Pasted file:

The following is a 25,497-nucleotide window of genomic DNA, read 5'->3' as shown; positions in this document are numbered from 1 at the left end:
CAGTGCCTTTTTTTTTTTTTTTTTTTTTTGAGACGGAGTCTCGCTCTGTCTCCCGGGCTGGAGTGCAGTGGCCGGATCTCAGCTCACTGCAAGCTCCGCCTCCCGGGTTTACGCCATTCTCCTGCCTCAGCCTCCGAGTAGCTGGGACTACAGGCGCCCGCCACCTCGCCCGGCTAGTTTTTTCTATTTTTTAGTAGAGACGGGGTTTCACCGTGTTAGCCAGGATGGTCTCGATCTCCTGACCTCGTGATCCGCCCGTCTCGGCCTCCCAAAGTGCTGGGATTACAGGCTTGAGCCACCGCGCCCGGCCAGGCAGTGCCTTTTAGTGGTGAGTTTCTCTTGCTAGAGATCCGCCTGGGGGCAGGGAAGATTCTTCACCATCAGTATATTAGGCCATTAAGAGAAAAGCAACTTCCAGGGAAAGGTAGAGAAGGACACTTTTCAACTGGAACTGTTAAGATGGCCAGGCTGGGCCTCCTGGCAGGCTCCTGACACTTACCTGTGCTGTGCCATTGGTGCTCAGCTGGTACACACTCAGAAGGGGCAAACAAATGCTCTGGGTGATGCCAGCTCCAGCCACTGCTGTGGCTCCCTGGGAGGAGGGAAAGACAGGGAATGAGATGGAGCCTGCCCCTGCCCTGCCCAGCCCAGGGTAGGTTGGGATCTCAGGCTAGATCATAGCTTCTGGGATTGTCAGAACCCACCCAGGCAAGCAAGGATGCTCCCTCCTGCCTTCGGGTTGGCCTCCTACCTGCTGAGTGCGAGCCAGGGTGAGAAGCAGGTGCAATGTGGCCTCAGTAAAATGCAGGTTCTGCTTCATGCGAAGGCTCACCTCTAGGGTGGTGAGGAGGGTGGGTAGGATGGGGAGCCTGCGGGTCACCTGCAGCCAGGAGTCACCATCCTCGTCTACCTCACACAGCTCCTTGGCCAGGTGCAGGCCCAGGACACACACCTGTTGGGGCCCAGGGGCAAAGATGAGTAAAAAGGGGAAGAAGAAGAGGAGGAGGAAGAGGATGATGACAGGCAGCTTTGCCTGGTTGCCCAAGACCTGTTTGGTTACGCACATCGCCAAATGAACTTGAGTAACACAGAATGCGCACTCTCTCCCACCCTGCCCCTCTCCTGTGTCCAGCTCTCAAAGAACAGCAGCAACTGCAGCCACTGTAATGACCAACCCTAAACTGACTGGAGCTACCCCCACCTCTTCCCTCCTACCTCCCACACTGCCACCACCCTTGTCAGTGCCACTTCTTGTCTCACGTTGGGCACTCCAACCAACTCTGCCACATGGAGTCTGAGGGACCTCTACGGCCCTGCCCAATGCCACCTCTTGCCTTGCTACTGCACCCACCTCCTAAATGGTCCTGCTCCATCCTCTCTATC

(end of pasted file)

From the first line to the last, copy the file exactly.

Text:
The following is a 25,497-nucleotide window of genomic DNA, read 5'->3' as shown; positions in this document are numbered from 1 at the left end:
CAGTGCCTTTTTTTTTTTTTTTTTTTTTTGAGACGGAGTCTCGCTCTGTCTCCCGGGCTGGAGTGCAGTGGCCGGATCTCAGCTCACTGCAAGCTCCGCCTCCCGGGTTTACGCCATTCTCCTGCCTCAGCCTCCGAGTAGCTGGGACTACAGGCGCCCGCCACCTCGCCCGGCTAGTTTTTTCTATTTTTTAGTAGAGACGGGGTTTCACCGTGTTAGCCAGGATGGTCTCGATCTCCTGACCTCGTGATCCGCCCGTCTCGGCCTCCCAAAGTGCTGGGATTACAGGCTTGAGCCACCGCGCCCGGCCAGGCAGTGCCTTTTAGTGGTGAGTTTCTCTTGCTAGAGATCCGCCTGGGGGCAGGGAAGATTCTTCACCATCAGTATATTAGGCCATTAAGAGAAAAGCAACTTCCAGGGAAAGGTAGAGAAGGACACTTTTCAACTGGAACTGTTAAGATGGCCAGGCTGGGCCTCCTGGCAGGCTCCTGACACTTACCTGTGCTGTGCCATTGGTGCTCAGCTGGTACACACTCAGAAGGGGCAAACAAATGCTCTGGGTGATGCCAGCTCCAGCCACTGCTGTGGCTCCCTGGGAGGAGGGAAAGACAGGGAATGAGATGGAGCCTGCCCCTGCCCTGCCCAGCCCAGGGTAGGTTGGGATCTCAGGCTAGATCATAGCTTCTGGGATTGTCAGAACCCACCCAGGCAAGCAAGGATGCTCCCTCCTGCCTTCGGGTTGGCCTCCTACCTGCTGAGTGCGAGCCAGGGTGAGAAGCAGGTGCAATGTGGCCTCAGTAAAATGCAGGTTCTGCTTCATGCGAAGGCTCACCTCTAGGGTGGTGAGGAGGGTGGGTAGGATGGGGAGCCTGCGGGTCACCTGCAGCCAGGAGTCACCATCCTCGTCTACCTCACACAGCTCCTTGGCCAGGTGCAGGCCCAGGACACACACCTGTTGGGGCCCAGGGGCAAAGATGAGTAAAAAGGGGAAGAAGAAGAGGAGGAGGAAGAGGATGATGACAGGCAGCTTTGCCTGGTTGCCCAAGACCTGTTTGGTTACGCACATCGCCAAATGAACTTGAGTAACACAGAATGCGCACTCTCTCCCACCCTGCCCCTCTCCTGTGTCCAGCTCTCAAAGAACAGCAGCAACTGCAGCCACTGTAATGACCAACCCTAAACTGACTGGAGCTACCCCCACCTCTTCCCTCCTACCTCCCACACTGCCACCACCCTTGTCAGTGCCACTTCTTGTCTCACGTTGGGCACTCCAACCAACTCTGCCACATGGAGTCTGAGGGACCTCTACGGCCCTGCCCAATGCCACCTCTTGCCTTGCTACTGCACCCACCTCCTAAATGGTCCTGCTCCATCCTCTCTATC